Board interviewing candidates for open seat Monday

Monday will bring four candidates before the Kewaskum School District’s Board of Education for interviews, but the district superintendent said he also hopes it brings stability and shifts the focus back to students and their families.

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KEWASKUM — Monday will bring four candidates before the Kewaskum School District’s Board of Education for interviews, but the district superintendent said he also hopes it brings stability and shifts the focus back to students and their families.

Superintendent James Smasal said the board policy is to replace a vacancy within 60 days, which means the next regularly scheduled meeting, in September, will include a new face.

“It is a state statute and subsequent board policy put it in place because of that a few years ago, as well as because of unscrupulous board political behavior,” Smasal said. “ (Board President Mark) Sette and the school board don’t have any choice but to vote and name someone.”

Smasal said there is no wiggle room here — there are rules and laws to follow, which will be seen all the way through.

“This is the democratic process, it’s the way we do things, and there’s nothing wrong with that,” Smasal said.

When Jay Fisher sent a letter to the board in July stating he could no longer serve because he was moving outside the district, the board quickly began accepting applications for the vacancy. Neal Weare and Mary Miller both have prior board experience, while for Dennis Aupperle and Wayne Sargent, it would be their first time serving the district in this capacity.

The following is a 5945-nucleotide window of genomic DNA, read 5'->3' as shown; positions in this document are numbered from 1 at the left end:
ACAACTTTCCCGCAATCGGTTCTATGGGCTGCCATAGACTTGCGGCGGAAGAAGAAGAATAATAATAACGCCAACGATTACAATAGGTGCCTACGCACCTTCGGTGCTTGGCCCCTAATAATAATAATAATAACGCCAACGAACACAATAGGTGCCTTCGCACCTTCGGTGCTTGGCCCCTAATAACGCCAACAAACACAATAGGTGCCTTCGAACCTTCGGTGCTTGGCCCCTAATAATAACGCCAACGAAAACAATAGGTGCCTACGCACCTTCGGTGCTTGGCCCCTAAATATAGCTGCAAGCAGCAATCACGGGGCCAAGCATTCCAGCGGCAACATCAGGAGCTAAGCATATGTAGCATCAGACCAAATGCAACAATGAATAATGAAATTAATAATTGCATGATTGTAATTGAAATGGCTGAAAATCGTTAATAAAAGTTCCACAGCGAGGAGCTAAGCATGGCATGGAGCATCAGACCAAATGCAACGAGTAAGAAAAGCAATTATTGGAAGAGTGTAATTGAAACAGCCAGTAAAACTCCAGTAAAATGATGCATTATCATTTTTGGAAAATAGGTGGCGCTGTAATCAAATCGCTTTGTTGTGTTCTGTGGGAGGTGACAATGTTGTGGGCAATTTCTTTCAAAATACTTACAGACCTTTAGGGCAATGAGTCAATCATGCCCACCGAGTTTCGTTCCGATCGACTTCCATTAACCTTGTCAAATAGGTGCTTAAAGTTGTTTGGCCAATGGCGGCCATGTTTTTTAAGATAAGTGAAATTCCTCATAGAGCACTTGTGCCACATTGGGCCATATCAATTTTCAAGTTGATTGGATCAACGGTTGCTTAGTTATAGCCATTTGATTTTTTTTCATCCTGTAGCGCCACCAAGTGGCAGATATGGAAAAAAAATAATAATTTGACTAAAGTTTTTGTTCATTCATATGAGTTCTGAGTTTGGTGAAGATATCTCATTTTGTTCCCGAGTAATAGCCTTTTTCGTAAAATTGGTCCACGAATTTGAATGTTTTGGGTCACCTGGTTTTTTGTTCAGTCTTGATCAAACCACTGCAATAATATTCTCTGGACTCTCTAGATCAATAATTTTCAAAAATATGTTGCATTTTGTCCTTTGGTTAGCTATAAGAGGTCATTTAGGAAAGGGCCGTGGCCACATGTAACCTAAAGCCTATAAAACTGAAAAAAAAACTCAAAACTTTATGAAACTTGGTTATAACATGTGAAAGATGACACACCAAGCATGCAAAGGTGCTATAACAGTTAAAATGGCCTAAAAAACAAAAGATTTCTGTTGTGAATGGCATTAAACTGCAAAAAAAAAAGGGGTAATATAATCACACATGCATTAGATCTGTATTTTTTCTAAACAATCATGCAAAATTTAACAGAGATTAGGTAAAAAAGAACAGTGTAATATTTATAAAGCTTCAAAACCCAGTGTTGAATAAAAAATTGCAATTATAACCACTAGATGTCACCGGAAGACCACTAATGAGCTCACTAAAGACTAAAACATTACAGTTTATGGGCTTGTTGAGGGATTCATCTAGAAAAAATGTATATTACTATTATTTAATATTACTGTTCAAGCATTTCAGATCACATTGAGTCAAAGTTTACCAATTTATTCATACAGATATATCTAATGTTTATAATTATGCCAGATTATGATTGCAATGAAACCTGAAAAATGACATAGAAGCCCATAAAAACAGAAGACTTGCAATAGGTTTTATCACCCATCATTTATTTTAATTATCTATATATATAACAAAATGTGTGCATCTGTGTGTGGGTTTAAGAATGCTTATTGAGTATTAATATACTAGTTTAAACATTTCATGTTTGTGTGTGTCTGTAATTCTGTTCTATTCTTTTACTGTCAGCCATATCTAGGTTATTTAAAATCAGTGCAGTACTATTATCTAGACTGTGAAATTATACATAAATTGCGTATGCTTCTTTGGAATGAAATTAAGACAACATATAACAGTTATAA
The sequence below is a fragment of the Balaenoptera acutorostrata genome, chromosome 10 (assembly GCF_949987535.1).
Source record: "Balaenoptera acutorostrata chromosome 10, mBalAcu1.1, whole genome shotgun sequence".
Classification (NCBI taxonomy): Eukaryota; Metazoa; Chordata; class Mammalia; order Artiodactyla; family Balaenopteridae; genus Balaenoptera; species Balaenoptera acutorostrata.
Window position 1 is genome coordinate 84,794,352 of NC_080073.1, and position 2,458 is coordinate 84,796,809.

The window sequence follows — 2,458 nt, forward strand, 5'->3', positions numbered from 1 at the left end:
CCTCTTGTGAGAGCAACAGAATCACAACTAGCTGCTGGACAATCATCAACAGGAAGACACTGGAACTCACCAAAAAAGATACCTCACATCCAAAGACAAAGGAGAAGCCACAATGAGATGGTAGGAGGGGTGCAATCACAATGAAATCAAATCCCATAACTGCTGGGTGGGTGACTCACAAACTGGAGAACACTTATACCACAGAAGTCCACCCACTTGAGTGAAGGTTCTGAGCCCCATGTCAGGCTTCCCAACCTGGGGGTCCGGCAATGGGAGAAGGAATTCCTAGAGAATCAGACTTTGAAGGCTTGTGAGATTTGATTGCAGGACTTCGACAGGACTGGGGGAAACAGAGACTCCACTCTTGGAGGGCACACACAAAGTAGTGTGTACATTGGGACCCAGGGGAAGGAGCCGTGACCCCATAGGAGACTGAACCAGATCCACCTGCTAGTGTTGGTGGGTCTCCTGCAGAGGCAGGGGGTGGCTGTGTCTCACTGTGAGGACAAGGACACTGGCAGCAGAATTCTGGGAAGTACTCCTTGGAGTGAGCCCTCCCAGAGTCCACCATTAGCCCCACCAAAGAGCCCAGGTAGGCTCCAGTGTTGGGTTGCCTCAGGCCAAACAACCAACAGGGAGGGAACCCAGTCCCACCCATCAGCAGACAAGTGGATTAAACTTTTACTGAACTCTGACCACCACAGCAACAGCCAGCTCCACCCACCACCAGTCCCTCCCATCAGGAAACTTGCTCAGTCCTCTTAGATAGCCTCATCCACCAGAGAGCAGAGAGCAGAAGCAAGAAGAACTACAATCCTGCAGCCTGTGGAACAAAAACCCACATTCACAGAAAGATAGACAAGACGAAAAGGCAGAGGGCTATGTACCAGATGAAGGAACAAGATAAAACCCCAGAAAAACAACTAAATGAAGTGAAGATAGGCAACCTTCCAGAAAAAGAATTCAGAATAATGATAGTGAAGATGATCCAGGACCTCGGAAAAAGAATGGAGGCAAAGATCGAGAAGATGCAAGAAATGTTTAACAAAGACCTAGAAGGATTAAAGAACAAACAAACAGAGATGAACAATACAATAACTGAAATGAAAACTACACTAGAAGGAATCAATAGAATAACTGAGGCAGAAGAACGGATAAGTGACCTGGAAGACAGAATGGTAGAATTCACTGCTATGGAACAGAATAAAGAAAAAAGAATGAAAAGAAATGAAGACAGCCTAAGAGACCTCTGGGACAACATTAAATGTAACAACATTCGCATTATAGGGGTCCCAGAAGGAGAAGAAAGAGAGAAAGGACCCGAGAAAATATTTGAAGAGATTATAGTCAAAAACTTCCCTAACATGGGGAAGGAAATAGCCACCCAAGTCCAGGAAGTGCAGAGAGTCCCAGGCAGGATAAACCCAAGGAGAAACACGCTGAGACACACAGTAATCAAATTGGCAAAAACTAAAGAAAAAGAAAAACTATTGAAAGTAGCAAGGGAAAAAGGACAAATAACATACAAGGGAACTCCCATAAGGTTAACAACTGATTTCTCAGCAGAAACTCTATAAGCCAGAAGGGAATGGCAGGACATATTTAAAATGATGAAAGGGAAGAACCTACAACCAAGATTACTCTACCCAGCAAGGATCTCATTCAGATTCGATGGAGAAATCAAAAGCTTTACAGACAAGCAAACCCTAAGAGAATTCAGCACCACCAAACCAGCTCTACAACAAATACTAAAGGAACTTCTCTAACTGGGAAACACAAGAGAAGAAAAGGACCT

Each of the current board members can cast one vote, and if they cannot decide on one of the four candidates, then and only then can the board president appoint a replacement. Sette is in charge of the interview process, Smasal said, and he will consult with legal counsel to ensure everything is by the books.

“On Monday they will interview the candidates, consider them all equally, and decide who they all think can do the best job, who they want to support,” Smasal said. “As far as I know, there has been no conversation or communications outside the board meetings, because that would not be appropriate, so there’s no indication

how they feel right now, and honestly it’s too early to cast judgments.”

The board has been split from time to time on certain issues, so this replacement may be more important than some realize, Smasal said.

“So this is obviously a huge vote to determine the majority of the board,” he said. “I just hope the board votes with their heart and who they think is best for the job, for the district.”

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